Detroit’s water commissioners voted to accept offers to buy back about 28 percent of outstanding water and sewer bonds at a special meeting Friday afternoon.
The move — if approved by bankruptcy Judge Stephen Rhodes — will remove water bondholders from the bankruptcy process, taking the wind out of ongoing litigation over the water and sewer bonds.
At the same time, the bond refinancing will eliminate a huge class of creditors from the bankruptcy process, silencing their objections and adding to the likelihood that the city’s post-bankruptcy plan of adjustment will be approved by Rhodes.
The Board of Water Commissioners accepted the proposed buyback after slightly more than 28 percent of $5.2 billion in outstanding water and sewer bonds was offered by the 5 p.m. Thursday deadline. The city issued a surprise tender offer on Aug. 7, saying it had indications that a majority of bondholders would accept the offer to sell back their bonds in exchange for new 30-year bonds. The move would lower the water department’s debt costs and could free up as much as $50 million in bond reserve money.
By Thursday’s close, $1.5 billion of the $5.2 billion in outstanding water department debt was offered back to the city, which was about what was expected, according to Bill Wolfson, chief administrative officer, chief compliance officer and general counsel to the water department.
Noting that two-thirds of the bonds are held by non-institutional investors, Wolfson said the timing of the bond offer in August probably came when many investors were on vacation. “The response we got was certainly in the ballpark of what we were expecting,” Wolfson said.
In addition to the water department taking back $1.5 billion in tendered bonds for new debt, the city will drop its original plan to impair the rest of the untendered shares, which were facing an interest rate cut and the loss of a provision that prevents the city from paying them off early and lowering the overall yield to investors. Investors are usually compensated for such “call options,” but would’ve gotten nothing from the city in this case.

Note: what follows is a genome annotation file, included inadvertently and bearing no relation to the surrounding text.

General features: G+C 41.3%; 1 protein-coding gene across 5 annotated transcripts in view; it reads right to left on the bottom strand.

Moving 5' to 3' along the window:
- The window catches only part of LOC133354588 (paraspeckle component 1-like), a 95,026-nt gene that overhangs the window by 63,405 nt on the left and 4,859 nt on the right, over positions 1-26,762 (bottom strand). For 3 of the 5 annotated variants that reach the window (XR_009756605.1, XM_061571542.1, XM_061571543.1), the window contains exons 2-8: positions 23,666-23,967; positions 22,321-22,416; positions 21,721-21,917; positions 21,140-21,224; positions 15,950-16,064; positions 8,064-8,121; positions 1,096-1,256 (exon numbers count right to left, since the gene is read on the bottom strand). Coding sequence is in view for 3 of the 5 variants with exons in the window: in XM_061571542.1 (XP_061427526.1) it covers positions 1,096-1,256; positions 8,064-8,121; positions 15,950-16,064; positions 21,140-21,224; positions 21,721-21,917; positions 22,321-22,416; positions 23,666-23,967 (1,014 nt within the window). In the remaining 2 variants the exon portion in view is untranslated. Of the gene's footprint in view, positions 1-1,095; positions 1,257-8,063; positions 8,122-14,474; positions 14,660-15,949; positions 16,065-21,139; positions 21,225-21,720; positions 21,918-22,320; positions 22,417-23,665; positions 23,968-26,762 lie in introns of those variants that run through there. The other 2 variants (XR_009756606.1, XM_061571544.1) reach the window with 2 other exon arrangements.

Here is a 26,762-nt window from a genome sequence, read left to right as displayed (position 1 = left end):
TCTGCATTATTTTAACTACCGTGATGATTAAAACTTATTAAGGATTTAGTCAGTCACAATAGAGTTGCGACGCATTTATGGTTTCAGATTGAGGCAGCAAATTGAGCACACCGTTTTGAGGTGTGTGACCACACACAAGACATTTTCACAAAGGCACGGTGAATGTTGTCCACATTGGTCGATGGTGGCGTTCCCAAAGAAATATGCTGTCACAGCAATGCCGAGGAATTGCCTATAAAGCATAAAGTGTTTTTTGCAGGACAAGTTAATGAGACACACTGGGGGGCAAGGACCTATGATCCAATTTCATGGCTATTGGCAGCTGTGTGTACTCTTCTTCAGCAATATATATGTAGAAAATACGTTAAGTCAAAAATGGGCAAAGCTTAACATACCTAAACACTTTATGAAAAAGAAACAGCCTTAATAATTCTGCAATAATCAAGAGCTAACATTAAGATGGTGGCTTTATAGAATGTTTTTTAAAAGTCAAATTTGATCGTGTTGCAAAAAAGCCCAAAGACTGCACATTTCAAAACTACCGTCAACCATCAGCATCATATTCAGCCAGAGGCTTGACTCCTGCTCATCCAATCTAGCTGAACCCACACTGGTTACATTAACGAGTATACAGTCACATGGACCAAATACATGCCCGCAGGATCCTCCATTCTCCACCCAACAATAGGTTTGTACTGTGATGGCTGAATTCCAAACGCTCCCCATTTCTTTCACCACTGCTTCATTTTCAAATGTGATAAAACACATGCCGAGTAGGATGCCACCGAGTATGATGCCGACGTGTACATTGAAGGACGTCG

Instead, those bonds will continue to be paid at their original interest rates and on the original schedule, and leaves those bondholders with no standing to challenge the bankruptcy. Meanwhile, the bondholders who tendered their shares will, in many cases, receive more than the original face value of the old bonds, and get new ones running another 30 years at interest rates of up to 4.75 percent. Investors who tendered their bonds likewise gave up their ability to object to the treatment of their bonds.
“Whether or not you tendered your bonds, you benefited from this,” Wolfson noted.
Overall, the tender offer will save the water department more than $107 million in today’s dollars over the life of the bonds, Wolfson said. General principles of municipal finance would make the deal a good move — in or out of bankruptcy — if it brings a net present savings of 3 percent to 5 percent. In this case, the savings are more than 6 percent.
The mutually agreed-upon settlement of the bonds could also help boost the water department’s bond ratings for new debt issues. Right now, Detroit water bonds are classified at 8 levels below investment grade, putting them squarely in the junk category.
“Even if there were no bankruptcy case, saving of this magnitude for the customers make it something we would give serious consideration to,” Wolfson said.
The bond tender offer must get final approval from Judge Rhodes to become final, which is widely expected.
Once that happens, replacement bonds from the tender offer will be issued around Aug. 26, and close by Sept. 4. Besides refinancing existing bonds, the deal would also issue $190 million in new bonds to pay for capital improvements to the water system. At least some of the debt would be backed by bond insurance, which would allow the water department to tap reserve funds for the old bonds, which total as much as $50 million. That money would be used to reduce the water department’s overall debt and further lower its costs.